Changes within the following tax categories for April are largely attributable to the economic impact of the COVID-19 pandemic. In particular, the shifting of payment deadlines related to Motor Vehicle, Corporate Tax, and especially Individual Income Tax have had a profound impact on typical state revenue collection activity, resulting in the dramatic reduction of April and year-to-date FY 2020 tax revenues as outlined below.
Individual Income Tax: Individual Income Tax collections for April declined by $732 million, or -46.2 percent, down from April 2019 when net Individual Tax revenues totaled roughly $1.58 billion. Individual Income Tax refunds issued – net of voided checks – decreased by $253.6 million or -44.3 percent. Individual Income Tax Return payments decreased by $830.9 million, or -88.9 percent, from last year. Individual Withholding payments for the month were up $15.4 million, or 1.6 percent, over last year. All other categories, including non-resident income tax payments, were down a combined $170.1 million.
Sales and Use Tax: Gross Sales and Use Tax collections totaled $995.7 million for the month, which was a decrease of roughly $107 million, or -9.7 percent, compared to April 2019. Net Sales and Use Tax declined by $82.4 million, or -14.3 percent, compared to FY 2019, when net sales tax totaled $574.6 million. The adjusted Sales Tax distribution to local governments totaled $491.4 million for a decrease of $33.4 million, or -6.4 percent, from April 2019. Lastly, Sales Tax Refunds increased by nearly $8.8 million compared to FY 2019.
Corporate Income Tax: Net Corporate Income Tax collections decreased by nearly $219.1 million, or -70.6 percent, compared to FY 2019 when net Corporate Tax revenues totaled $310.4 million. Corporate Income Tax refunds – net of voids – decreased by $11.6 million, or -51.4 percent, from last year. Corporate Income Tax Estimated payments received were down $122.7 million or -64.5 percent. Corporate Income Tax Return payments decreased by $99.4 million or -78.3 percent. All other Corporate Tax types, including S-Corp tax payments, were down a combined $8.6 million.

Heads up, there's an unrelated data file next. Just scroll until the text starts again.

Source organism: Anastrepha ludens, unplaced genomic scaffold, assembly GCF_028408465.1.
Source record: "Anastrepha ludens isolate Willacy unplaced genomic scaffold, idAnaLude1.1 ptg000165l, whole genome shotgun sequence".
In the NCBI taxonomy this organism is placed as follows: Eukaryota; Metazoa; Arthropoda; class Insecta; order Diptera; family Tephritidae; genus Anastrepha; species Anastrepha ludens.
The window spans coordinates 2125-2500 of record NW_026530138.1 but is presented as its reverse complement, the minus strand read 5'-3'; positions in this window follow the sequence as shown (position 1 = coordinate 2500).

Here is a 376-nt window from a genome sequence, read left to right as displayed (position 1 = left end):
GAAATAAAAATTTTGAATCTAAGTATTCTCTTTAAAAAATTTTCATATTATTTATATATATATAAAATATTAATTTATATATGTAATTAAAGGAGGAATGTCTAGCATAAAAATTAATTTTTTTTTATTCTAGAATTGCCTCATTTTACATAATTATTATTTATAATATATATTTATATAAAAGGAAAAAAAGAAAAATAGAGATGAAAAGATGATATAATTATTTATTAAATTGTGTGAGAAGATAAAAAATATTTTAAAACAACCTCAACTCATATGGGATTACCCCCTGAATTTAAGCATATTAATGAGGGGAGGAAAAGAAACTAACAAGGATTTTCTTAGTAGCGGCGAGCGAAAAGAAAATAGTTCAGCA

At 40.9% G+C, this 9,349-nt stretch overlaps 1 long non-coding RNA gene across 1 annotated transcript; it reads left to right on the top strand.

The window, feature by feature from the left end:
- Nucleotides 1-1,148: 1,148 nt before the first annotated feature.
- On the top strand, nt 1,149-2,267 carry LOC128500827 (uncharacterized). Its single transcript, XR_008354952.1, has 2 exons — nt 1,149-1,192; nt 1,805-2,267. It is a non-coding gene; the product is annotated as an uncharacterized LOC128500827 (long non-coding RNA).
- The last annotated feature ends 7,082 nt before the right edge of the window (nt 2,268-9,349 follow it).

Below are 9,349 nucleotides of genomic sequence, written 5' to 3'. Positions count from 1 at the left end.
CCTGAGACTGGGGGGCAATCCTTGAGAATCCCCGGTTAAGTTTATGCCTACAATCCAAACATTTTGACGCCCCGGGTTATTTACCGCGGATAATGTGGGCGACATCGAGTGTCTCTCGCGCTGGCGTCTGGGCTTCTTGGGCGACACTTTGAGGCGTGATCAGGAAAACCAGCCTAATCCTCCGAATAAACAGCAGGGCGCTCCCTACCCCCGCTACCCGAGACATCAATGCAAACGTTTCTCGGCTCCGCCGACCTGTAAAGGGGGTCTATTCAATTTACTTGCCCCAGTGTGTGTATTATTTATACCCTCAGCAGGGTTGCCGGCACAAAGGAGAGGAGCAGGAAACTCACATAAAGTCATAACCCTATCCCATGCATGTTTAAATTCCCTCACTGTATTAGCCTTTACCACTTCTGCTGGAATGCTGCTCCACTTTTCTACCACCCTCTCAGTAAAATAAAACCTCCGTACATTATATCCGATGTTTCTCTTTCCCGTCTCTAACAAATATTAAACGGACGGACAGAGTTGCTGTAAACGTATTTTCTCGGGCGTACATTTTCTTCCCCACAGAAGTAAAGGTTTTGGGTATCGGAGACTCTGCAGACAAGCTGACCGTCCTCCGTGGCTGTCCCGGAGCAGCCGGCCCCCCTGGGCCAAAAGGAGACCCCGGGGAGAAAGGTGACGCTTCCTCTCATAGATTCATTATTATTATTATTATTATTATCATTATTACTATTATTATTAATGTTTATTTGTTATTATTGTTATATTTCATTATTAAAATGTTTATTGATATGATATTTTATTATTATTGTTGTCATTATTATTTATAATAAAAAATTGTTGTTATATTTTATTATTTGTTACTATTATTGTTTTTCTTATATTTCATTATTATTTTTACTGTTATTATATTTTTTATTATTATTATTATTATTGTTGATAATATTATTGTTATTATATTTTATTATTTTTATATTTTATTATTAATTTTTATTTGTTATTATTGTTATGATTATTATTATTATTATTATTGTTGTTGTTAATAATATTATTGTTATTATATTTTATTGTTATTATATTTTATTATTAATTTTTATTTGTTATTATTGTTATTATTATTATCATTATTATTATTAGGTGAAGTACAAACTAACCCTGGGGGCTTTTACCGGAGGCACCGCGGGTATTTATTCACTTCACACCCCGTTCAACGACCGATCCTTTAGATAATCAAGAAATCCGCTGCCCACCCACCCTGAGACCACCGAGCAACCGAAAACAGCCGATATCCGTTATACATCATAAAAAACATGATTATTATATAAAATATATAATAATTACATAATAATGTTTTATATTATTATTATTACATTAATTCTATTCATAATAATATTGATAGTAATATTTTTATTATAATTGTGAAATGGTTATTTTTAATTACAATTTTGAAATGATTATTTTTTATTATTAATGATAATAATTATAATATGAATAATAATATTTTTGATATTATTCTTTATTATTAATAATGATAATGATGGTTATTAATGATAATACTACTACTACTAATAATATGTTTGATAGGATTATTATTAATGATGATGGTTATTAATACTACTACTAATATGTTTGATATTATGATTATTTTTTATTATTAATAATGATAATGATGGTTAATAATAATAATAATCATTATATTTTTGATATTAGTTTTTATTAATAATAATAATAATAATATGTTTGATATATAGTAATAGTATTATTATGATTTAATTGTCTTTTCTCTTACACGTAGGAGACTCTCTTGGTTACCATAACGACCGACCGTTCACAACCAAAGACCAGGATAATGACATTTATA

Motor Fuel Taxes: Motor Fuel Tax collections increased by $80.3 million, or 50.9 percent, compared to FY 2019 on the strength of larger than ordinary, one-time settlement payments resulting from ongoing audit activities.
Motor Vehicle – Tag & Title Fees: Motor Vehicle Tag & Title Fees fell by roughly $16.3 million, or -43.4 percent, in April while Title Ad Valorem Tax (TAVT) collections declined by $22.7 million, or -30.7 percent, compared to FY 2019.
That is the story, along with related budgetary issues, to drive Georgia politics for the next 18 months, if not longer.
Members of the Georgia House Appropriations Committee will be confronted with those dismal revenue numbers when they meet Thursday for the first time since the 2020 General Assembly was suspended in mid-March because of COVID-19.
The state is facing an estimated budget shortfall for fiscal 2021 of $3 billion to $4 billion. Working with state Senate budget writers, the House panel will have to find ways to cut spending across the board by 14%, far deeper than the 6% reductions Gov. Brian Kemp ordered last summer to address slow revenue growth that was plaguing the state well before the coronavirus pandemic began.
In an interview with GPB News last week, Kemp said the upcoming budget process would be “brutal” and that no agency would be spared from cuts in spending.
“Now this is going to be a brutal budget environment that we’re in,” he said. “In Georgia, we have a constitutional amendment that says we have to balance our budget, so we can’t spend more than we take in. So these cuts are going to the bone unless something happens with federal funding.”
This morning, the Georgia State House and Senate Appropriations Committees met jointly in a virtual meeting. You may click here if you
are a glutton for punishment wish to watch the video of the meeting.
Having just listened to details of the $1 billion fall in state revenue collections last month, House Appropriations Chairman Terry England closed the first legislative meeting since mid-March by stating the obvious.
“There is not a whole lot of positive news in this at all,” said England, a Republican from Auburn, who served in the same role through the tail end of the Great Recession.